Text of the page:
The Temple, looking west
Today's northern wall of the city, starting from the north-east corner, begins just to the right of the Bethesda Pools (where the number 34 is), and runs westwards across the city straight through the Damascus Gate (30), and on to the corner north of the Jaffa Gate.
Some remnants, believed to be of the so-called "third" northern wall, built after the death of Herod the Great by Agrippas, have been found about 250-300 yards north of the Damascus Gate.
The ancient City of David, shown here in the bottom left of the plan, continued to be included within the walls until sometime during the Byzantine period. The early Ommayads (early Moslem), when they rebuilt the destroyed and damaged walls, decided not to include David's City and the southern jutting-out of the wall below the el-Aksa Mosque that we know today was created enclosing Mount Zion and then turning north towards the Jaffa Gate.
Later still, during the Crusader period, the walls were again repaired but remained essentially the same, and not much has changed since then. A major rebuilding took place after the Ottoman conquest and from about 1535 onwards the walls were rebuilt by Suleiman the Magnificent; these are the physical walls we know today in the most part although in some places there are remnants of parts of the wall going back even to the earliest periods.
For a brief overview of the shape of Jerusalem throughout the ages you can look here
Other sites of great interest are the Bethesda Pools (35), the Palace of Caiaphas (25), the Antonia Fortress (39), the possible site of the Hasmonean palace - today a well-excavated site and worth a visit (21), Herod's Palace and the Citadel near today's Jaffa Gate (13, 14, 15, 16) and, of course, the Temple itself (36).The Via Dolorosa - The Way of the Cross
Although there are around three theories (or even more - especially if one includes the popular "Garden Tomb" site a hundred yards or so north of the
present Damascus Gate), as to where the true route of the Via Dolorosa
really passed, the red line on the plan shows generally what the consensus seems
to be. This assumes that Jesus was held, tried and condemned in the Antonia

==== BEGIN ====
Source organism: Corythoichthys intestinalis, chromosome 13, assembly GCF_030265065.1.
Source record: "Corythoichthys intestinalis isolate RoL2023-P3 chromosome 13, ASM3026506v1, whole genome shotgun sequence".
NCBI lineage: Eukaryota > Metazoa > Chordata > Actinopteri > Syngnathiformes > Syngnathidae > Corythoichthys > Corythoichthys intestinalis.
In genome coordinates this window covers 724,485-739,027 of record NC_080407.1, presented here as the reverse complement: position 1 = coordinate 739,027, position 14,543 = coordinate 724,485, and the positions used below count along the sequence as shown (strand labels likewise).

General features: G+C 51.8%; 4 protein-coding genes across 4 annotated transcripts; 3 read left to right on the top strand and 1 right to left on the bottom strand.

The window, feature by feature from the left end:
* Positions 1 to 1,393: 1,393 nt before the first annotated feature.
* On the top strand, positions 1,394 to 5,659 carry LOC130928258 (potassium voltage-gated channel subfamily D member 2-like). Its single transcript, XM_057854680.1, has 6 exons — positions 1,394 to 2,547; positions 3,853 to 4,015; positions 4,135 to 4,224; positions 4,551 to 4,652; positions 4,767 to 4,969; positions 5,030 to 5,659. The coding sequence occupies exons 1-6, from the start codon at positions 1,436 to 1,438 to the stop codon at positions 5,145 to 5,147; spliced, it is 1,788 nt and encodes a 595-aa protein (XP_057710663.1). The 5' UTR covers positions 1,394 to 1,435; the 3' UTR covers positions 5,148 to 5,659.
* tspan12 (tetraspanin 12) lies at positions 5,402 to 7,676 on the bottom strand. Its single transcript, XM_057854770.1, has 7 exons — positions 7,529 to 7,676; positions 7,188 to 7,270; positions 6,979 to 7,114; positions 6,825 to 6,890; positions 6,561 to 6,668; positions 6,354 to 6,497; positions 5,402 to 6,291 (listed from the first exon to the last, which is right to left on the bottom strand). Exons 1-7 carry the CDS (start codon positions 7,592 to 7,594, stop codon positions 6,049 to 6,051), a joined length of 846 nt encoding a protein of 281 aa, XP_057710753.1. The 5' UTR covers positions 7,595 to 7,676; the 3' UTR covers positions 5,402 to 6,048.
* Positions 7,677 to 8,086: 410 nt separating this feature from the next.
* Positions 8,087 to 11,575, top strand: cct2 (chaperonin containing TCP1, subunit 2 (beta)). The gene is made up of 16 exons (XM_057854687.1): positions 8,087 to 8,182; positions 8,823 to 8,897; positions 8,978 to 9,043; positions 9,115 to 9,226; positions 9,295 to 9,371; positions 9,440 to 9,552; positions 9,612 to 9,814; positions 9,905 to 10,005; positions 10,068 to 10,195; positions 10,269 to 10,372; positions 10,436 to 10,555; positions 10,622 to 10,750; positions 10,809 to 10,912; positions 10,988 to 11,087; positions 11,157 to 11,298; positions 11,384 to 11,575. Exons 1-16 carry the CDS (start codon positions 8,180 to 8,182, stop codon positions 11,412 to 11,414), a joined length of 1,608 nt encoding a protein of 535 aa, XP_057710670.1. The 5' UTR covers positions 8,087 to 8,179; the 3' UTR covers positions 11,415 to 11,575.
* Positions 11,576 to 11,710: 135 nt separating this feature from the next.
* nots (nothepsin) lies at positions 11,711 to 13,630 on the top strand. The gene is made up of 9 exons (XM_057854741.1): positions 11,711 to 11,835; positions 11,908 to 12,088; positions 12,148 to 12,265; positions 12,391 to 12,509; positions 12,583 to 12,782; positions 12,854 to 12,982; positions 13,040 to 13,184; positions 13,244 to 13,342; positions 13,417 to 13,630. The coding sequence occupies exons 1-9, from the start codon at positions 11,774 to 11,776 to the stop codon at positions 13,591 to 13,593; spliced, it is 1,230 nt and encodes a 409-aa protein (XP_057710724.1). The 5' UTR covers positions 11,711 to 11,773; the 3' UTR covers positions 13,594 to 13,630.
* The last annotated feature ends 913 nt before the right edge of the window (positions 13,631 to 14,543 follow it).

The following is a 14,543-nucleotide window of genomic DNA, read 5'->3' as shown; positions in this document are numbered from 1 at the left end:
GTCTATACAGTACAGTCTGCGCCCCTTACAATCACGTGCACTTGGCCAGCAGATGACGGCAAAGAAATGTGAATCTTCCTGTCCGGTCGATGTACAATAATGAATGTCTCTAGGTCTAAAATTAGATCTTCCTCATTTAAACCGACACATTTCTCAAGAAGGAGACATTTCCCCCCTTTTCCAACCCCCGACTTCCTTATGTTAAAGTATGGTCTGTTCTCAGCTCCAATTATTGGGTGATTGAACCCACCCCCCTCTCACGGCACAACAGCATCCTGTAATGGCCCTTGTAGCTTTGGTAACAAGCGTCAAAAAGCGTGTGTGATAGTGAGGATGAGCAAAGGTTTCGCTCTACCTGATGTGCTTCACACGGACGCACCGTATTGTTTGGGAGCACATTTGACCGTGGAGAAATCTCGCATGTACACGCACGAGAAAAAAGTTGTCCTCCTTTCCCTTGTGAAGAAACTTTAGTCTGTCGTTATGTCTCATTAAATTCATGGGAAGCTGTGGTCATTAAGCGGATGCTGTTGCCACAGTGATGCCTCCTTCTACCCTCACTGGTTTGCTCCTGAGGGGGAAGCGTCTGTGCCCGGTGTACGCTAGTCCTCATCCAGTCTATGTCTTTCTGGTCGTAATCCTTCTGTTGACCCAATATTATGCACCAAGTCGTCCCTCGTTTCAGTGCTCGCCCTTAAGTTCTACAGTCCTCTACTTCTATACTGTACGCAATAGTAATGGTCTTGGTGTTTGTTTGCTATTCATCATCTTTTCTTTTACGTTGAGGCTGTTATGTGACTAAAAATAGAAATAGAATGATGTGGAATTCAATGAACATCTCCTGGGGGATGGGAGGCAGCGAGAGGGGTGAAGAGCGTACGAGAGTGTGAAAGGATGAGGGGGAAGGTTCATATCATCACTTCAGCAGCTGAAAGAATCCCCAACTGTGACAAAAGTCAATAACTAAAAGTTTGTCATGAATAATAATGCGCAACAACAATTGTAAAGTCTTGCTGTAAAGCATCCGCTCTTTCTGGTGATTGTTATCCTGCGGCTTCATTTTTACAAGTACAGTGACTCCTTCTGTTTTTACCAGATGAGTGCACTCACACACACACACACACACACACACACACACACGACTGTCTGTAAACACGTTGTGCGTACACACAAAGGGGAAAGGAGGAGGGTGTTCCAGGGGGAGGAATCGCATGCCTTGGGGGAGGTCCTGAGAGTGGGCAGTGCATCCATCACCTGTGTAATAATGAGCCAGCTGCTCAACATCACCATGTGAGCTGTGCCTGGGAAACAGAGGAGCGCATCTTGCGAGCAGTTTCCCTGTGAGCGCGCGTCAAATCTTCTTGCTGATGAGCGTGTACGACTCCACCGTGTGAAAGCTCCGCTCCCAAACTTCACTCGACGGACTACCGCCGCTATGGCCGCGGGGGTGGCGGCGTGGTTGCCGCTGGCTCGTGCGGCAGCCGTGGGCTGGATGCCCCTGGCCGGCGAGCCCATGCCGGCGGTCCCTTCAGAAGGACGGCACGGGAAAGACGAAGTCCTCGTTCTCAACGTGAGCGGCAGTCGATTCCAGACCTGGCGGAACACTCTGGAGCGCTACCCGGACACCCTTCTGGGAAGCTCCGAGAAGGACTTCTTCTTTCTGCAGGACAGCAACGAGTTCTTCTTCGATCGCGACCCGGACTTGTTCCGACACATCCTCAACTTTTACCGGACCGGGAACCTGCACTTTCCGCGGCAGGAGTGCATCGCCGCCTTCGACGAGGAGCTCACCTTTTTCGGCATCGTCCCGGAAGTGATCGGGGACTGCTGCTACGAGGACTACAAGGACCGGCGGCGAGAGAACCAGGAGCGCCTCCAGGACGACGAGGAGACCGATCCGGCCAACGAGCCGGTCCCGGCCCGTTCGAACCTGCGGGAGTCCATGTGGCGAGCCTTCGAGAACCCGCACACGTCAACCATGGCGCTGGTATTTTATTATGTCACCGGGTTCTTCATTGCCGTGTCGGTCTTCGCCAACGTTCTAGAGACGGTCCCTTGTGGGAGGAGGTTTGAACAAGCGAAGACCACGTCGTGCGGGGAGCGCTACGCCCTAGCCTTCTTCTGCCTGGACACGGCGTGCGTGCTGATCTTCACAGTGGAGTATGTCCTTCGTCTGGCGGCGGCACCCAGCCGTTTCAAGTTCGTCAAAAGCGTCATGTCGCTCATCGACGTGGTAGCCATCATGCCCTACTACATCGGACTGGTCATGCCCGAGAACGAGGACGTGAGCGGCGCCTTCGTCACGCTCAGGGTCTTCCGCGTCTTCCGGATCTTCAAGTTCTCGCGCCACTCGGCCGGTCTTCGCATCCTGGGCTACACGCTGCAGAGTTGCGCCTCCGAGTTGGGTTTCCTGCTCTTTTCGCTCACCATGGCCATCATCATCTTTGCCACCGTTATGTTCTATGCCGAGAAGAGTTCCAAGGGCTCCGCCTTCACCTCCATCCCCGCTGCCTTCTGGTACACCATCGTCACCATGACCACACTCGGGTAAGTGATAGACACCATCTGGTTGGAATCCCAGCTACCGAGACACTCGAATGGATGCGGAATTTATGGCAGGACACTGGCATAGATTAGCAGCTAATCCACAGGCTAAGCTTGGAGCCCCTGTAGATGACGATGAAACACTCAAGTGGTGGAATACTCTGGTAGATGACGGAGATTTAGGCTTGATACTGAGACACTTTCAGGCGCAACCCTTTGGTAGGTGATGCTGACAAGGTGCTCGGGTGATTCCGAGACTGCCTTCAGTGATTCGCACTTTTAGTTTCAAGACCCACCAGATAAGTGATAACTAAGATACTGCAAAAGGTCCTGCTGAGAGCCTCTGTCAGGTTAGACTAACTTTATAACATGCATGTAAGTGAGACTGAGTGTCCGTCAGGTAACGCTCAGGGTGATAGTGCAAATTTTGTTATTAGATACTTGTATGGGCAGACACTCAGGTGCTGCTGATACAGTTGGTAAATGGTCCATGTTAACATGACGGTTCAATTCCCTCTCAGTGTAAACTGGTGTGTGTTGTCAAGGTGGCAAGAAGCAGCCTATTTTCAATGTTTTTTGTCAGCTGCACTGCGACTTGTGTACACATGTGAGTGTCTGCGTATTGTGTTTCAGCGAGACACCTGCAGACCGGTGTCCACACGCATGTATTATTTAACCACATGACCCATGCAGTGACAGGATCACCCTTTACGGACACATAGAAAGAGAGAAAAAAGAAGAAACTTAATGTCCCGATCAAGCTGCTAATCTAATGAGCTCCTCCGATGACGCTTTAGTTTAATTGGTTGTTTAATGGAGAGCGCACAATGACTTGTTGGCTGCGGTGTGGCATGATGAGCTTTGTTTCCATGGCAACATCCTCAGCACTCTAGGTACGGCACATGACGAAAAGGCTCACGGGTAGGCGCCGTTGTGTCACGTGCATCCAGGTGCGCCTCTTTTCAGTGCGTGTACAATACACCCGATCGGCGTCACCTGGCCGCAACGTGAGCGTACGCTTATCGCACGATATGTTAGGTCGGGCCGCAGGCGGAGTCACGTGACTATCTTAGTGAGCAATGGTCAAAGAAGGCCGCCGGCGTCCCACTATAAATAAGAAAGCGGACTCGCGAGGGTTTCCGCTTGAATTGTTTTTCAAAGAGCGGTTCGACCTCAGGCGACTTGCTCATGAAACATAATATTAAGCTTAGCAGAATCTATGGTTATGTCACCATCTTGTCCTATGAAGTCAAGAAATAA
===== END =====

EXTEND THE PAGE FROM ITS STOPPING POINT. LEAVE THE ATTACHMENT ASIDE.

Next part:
Fortress and that the place of crucifixion was where the Empress Helena and most of
the Christian world says it was - just outside a gate no longer in existence
(the 7th Station of the Cross, in fact). Another traditional route suggests that Jesus was held captive in the cellars of the house of Caiaphas (25), until the time of the crucifixion and walked along the route outlined in blue. Yet a third places the starting point in Herod's citadel, close by the Jaffa Gate (13,14,15.); a much shorter route and marked in green.
A popular homily, supporting the "Antonia Fortress" theory bases itself on Matthew 27;19: "When he was set down on the judgment seat, his wife sent unto him, saying, Have thou nothing to do with that just man: for I have suffered many things this day in a dream because of him.".
The reasoning goes like this: Herod's magnificent palace was still very much the most luxurious residence in Jerusalem in those days and Pilate, whose official seat was Cæsarea, would undoubtedly stay there on his visits to Jerusalem. However, the natural place to actually imprison Jesus would be the Antonia Fortress, close by the Temple Mount, where the Roman Legions were stationed. This could be borne out by the wording in the verse quoted above: had Jesus, in fact, been imprisoned in the Citadel, Pilate's wife would have had little need "to send" - e.g. a servant - to tell Pilate; she could easily have walked through the Palace to the judgement room and spoken to Pilate personally. The suggestion that "she sent unto him" about her nightmare and disturbed sleep over the fate of Jesus, indicates that the place of judgement was remote from where she was and probably places it in the Antonia Fortress as being almost inevitably the only alternative, and that she delegated someone to carry her premonitions to Pilate. The arguments against the site being the house of Caiaphas are manifest and complex, going to the root of the Gospels themselves, involving the entire sequence of events surrounding Jesus' last week in Jerusalem and being based on the fact that this was the Passover and it is difficult to visualize the orthodox Jewish Establishment involving itself in these proceedings at such a religious time. A.N. Wilson is excellent on this, and many other aspects of the Gospels in his outstanding work "Jesus" (p.21; pp.212 et seq. Flamingo Publications, paper-back).
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